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It's a time honored tradition in the investment community to tell investors to "hang in there, you're a long-term investor". While there is an element of truth to this statement, it is not particularly comforting when markets are volatile in the short term environment. The consternation that investors feel when portfolios fluctuate is palpable.
Larry Page, Google’s chief executive, so hates wasting time at meetings that he once dumped his secretary to avoid being scheduled for them. He does not much like e-mail either—even his own Gmail—saying the tedious back-and-forth takes too long to solve problems., the New York Times reports.
If you're looking for the perfect tech gift for a friend or loved one, here are a few can't miss suggestions!
You can bet a slew of Facebook employees are spending a lot of time pouring over a new bill in the Senate. The big question: will proposed legislation to amend a rule forcing companies to disclose financial data once they top 500 shareholders allow Facebook to delay its IPO? Will this remove the pressure for an IPO we've seen on startups like Zynga and Groupon? Meanwhile platforms for trading private company shares are celebrating.
Despite some headwinds, this Internet company is “impressive”, says Citigroup analyst Mark Mahaney.
CNBC's Jon Fortt explains why the battle for e-readers is heating up.
Stocks rebounded to close near session highs in a volatile session Monday, but gains were limited as investors continued to monitor headlines from the euro zone.
Nearly half of the companies in the S&P 500 raised dividend payments so far this year, a 38 percent increase from 2010. At the current level, about 77 percent of the index components, or 393, pay a dividend.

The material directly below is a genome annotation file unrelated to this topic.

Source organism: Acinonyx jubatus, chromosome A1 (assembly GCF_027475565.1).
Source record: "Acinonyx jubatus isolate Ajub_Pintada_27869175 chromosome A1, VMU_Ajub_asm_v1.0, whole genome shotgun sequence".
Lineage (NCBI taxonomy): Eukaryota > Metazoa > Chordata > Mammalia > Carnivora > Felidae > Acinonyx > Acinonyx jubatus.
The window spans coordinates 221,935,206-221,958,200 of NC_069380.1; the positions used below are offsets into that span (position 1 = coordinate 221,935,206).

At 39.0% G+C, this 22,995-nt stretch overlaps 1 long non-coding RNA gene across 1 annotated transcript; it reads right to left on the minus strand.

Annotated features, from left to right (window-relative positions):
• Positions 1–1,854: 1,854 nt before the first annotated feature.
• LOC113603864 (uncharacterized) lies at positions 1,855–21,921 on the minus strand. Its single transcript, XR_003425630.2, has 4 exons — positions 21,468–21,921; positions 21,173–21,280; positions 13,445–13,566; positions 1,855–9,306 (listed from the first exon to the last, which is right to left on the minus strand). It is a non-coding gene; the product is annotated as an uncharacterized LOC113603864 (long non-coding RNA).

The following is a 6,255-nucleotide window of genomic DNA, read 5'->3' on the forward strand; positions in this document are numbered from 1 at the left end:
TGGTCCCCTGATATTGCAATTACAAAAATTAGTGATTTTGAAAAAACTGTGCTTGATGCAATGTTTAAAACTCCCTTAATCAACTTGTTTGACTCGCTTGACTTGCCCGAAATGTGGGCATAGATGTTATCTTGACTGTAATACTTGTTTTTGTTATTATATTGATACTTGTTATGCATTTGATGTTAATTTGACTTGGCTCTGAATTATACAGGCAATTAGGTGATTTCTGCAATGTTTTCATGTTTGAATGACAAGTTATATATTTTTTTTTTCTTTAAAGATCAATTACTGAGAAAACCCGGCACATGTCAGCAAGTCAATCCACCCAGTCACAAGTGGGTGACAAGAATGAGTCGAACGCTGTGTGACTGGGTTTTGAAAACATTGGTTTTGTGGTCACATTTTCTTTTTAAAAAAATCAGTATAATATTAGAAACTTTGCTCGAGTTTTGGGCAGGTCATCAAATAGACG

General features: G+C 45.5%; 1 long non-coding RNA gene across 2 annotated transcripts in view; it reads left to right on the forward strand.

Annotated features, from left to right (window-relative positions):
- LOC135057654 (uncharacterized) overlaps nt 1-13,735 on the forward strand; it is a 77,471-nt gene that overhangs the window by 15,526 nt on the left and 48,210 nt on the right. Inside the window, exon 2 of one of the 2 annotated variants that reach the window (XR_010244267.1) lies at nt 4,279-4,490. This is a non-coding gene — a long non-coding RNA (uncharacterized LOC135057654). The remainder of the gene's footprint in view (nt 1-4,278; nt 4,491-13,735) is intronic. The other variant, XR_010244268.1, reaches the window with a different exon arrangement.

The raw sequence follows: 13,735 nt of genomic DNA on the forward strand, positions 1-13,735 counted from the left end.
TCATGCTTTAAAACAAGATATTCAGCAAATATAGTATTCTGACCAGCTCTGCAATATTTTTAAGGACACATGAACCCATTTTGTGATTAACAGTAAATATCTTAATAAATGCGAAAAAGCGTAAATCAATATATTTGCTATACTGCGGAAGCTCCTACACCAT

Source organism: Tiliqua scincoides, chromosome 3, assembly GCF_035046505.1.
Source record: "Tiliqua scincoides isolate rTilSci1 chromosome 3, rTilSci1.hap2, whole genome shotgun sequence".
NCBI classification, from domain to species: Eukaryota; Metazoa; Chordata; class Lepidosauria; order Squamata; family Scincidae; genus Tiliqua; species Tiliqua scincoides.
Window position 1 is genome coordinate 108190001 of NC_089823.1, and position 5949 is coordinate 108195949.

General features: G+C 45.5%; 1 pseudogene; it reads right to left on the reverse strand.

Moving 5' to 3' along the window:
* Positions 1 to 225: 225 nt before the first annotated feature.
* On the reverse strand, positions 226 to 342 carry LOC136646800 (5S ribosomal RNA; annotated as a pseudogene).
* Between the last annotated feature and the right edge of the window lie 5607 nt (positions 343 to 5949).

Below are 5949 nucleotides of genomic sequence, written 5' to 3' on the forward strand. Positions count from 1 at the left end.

Best Buy's plan to pay $1.3 billion to buy out its British partner in a mobile phone venture and close 11 UK stores was "the right decision," JPMorgan senior retail analyst Chris Horvers told CNBC Monday.
In the battle of electronic book readers, the winner gives the most choice to consumers, Barnes & Noble CEO William Lynch told CNBC Monday. That makes Nook better than Amazon's e-reader, the Kindle, he said.
Will Barnes & Noble's Nook take a bite out of the fast growing tablet market? An outlook on the competition and an overview of the new e-reader, with Brian Cooley, CNET.com.
Sanford C. Bernstein initiated coverage of the Internet sector and picked Google and Amazon as two stocks with "sustainable competitive advantages and strong growth potential" in a research report released on Friday.
Groupon stock may pop after the IPO, but the company faces a host of challenges beyond the accounting issues that forced the company to re-issue its S-1. Competitors, deal fatigue, customer annoyance and small business frustration are all taking their toll on the company. In the third quarter growth of the number of Groupons sold slowed to just one percent. Back in Q4 of 2010 the growth rate of Groupons sold was 97 percent, according to industry tracker Yipit.
People often joke about how much waiting for the cable guy and other service people is costing them — in time and billable hours. Well now, someone has actually done the math.
There's a lot of investor optimism as well as some "question marks" about daily deal website Groupon's initial public offering later Thursday, Evercore Partners analyst Ken Sena told CNBC.
We’ve gathered up 10 of the best apps to help you save money this holiday season. All the apps listed here are free and widely available across multiple smartphone platforms, such as iOS and Android.
Futures extended their gains in volatile pre-market trading Thursday after the ECB unexpectedly cut its interest rate and following talks the Greek government might collapse, thus avoiding a referendum on its euro zone membership and easing concerns about an imminent default.
Seventy-one percent of the 371 S&P 500 companies that reported third-quarter earnings so far this season have surpassed estimates, while nineteen percent have missed and eleven percent have matched.
Chinese Internet IPOs like to analogize themselves to successful U.S. companies, but that doesn't make it true.
Sun worshippers were miserable and snow bunnies ecstatic, but what should an investor make of the early snow storm?